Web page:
Pull the other one; it's got grapes on
Sometimes the world of wine is a funny place.
Take the reports in the wine press over recent days about the theft of "40,000 Euros"-worth of Viognier grapes destined for Guigal's "Luminescence" Late Harvest Condrieu (an expensive sweet wine).
The first question that springs to mind is surely "What the heck?!". Why on earth would someone want to steal a third of the vineyard's crop?
After all, you've just got the raw ingredients, not the finished wine. You're going to have to find somewhere to press those grapes, keep the juices and turn it into wine. And even then it's doubtful it'd be anything like Guigal's (and so probably not at all "worth" the 40,000 Euros quoted).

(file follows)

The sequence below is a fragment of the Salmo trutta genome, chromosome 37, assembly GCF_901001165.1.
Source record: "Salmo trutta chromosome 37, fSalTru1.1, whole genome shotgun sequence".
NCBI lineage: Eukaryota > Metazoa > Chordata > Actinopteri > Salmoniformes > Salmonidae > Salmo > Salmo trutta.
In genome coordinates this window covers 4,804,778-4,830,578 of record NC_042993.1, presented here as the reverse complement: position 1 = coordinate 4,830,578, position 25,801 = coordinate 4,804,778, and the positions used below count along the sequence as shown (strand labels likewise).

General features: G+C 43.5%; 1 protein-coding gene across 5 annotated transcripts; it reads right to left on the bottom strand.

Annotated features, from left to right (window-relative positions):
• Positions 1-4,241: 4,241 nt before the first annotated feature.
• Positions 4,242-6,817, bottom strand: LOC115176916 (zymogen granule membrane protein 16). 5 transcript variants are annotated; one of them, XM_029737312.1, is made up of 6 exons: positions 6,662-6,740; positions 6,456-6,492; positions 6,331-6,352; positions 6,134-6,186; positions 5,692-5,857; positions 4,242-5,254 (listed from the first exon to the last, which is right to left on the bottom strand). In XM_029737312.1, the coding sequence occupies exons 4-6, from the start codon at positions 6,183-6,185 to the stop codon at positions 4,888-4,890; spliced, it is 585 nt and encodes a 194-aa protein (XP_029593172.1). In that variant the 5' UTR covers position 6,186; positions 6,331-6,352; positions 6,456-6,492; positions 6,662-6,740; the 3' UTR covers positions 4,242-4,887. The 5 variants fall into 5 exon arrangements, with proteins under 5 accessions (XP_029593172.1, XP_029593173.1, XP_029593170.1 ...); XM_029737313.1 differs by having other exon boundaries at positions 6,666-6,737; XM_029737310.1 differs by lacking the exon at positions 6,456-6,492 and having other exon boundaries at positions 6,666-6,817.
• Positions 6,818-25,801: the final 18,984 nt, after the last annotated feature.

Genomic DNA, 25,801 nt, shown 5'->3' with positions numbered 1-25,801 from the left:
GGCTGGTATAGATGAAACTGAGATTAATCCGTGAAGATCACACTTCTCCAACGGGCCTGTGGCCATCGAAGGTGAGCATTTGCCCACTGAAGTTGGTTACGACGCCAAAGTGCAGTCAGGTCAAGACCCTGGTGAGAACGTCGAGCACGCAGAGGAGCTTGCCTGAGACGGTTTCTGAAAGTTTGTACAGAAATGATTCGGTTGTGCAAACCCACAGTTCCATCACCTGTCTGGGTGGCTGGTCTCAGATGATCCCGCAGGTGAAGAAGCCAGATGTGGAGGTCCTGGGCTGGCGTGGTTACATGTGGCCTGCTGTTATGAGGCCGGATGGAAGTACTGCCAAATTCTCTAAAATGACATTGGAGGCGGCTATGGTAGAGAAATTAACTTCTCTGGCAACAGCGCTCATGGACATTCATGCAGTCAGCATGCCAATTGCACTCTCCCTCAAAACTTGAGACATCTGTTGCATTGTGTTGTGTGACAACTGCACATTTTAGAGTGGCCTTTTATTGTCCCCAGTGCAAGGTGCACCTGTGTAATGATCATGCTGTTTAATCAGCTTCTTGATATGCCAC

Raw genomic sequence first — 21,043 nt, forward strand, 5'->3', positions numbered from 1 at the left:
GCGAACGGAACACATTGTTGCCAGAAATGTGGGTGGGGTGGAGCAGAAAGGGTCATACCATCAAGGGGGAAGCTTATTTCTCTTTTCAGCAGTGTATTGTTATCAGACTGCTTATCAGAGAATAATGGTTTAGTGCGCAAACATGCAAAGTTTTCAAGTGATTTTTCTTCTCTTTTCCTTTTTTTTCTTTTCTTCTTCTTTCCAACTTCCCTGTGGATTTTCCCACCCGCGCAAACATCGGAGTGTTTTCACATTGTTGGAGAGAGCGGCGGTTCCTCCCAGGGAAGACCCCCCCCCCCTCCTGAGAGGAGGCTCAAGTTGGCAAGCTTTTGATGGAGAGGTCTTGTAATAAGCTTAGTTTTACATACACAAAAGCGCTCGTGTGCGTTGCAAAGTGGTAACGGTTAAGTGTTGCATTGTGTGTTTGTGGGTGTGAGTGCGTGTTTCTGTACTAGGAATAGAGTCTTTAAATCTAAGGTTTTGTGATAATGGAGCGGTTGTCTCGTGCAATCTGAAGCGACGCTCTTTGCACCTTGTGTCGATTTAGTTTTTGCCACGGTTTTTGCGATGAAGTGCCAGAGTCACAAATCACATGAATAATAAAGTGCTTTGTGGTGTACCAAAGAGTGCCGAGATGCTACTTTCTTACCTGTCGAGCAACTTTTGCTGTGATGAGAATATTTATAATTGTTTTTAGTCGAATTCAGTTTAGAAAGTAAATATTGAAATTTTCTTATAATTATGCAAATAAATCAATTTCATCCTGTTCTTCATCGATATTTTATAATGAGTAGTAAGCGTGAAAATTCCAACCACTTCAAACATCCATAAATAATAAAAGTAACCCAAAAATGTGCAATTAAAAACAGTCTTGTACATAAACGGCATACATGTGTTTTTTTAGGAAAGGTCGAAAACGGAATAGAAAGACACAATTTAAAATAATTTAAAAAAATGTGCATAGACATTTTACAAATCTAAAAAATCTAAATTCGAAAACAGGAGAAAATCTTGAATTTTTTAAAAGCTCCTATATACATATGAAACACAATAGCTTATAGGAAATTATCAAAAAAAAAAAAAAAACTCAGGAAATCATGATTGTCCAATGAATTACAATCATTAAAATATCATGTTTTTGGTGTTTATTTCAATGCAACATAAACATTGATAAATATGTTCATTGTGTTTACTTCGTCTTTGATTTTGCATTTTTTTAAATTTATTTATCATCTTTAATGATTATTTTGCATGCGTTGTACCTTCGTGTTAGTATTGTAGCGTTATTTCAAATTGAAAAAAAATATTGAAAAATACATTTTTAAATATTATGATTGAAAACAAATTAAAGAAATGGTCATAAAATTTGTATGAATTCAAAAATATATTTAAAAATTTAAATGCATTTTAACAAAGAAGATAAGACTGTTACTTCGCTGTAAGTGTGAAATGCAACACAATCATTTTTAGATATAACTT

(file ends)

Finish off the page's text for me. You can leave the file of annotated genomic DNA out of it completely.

Then there's the "how?".
Condrieu vineyards are steep. Very steep. So all picking has to be by hand. The reports suggest that fruit from some 850 vines is missing. That's a fair few bunches, so you'd have needed trucks to transport it.
Not to mention the time to carry out this grape heist without anyone seeing you. Do it at night and presumably they'd be lights from torches. By day and anyone might stumble across you.
You've got to love Philippe Guigal's quote in Decanter:
“the act seems premeditated, as the roads leading to the vines are in a cul-de-sac.
Really? You mean someone didn't just get to the end of the lane, see the vineyard and say, "hey, let's spend a few hours picking grapes off these here vines!". You do surprise me.
Depending upon which story you read, the Guigals are either "waiting for the police" or have "filed a complaint."
It'll be fascinating to see what transpires. I wonder if some alternative explanation; like eaten by animals, lost to bad weather, or such like come up as options.
In the meantime, if someone offers you an almighty quantity of sweet Viognier grapes to go with your cheeseboard, you know what to do.